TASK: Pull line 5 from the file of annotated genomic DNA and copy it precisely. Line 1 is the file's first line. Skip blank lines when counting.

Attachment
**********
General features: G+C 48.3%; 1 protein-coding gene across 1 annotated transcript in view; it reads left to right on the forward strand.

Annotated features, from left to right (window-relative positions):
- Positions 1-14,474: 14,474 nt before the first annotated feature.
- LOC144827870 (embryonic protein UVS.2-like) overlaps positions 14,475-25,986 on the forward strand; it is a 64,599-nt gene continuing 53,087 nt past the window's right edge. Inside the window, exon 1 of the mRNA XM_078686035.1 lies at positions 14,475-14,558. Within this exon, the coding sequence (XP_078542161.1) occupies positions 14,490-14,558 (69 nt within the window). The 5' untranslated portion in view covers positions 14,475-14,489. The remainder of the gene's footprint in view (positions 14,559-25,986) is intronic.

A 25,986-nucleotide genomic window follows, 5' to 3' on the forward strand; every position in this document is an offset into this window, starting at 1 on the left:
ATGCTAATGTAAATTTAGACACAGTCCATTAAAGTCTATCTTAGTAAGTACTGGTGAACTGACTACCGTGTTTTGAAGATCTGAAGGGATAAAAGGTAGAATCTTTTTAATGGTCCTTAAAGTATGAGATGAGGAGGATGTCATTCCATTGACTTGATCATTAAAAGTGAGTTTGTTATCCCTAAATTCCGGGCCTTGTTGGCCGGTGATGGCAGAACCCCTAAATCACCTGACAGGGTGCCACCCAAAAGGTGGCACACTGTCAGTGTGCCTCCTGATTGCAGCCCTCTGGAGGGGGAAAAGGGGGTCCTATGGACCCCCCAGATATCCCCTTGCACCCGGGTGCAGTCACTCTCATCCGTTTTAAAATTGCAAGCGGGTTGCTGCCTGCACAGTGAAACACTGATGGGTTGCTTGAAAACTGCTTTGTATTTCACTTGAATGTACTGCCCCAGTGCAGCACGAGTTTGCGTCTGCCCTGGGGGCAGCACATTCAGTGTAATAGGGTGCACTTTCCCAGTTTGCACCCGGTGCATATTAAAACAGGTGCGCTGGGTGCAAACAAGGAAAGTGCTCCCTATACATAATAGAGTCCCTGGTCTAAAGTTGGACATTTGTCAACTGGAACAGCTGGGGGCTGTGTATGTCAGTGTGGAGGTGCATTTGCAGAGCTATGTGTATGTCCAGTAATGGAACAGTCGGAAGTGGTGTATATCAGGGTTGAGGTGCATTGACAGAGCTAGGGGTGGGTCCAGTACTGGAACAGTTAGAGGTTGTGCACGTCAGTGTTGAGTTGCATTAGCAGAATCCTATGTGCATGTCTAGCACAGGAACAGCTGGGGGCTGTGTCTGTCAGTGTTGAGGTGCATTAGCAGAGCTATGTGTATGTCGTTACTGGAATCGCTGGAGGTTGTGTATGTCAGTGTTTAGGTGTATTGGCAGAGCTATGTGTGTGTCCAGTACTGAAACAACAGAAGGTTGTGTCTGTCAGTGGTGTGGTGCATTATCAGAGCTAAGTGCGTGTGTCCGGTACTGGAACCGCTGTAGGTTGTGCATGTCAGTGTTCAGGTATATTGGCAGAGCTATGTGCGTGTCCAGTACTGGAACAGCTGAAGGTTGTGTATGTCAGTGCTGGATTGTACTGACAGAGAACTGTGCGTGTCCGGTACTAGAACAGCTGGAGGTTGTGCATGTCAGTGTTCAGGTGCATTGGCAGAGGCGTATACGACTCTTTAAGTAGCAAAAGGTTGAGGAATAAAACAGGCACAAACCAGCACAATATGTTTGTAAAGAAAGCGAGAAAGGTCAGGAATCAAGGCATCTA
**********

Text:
A 25,986-nucleotide genomic window follows, 5' to 3' on the forward strand; every position in this document is an offset into this window, starting at 1 on the left: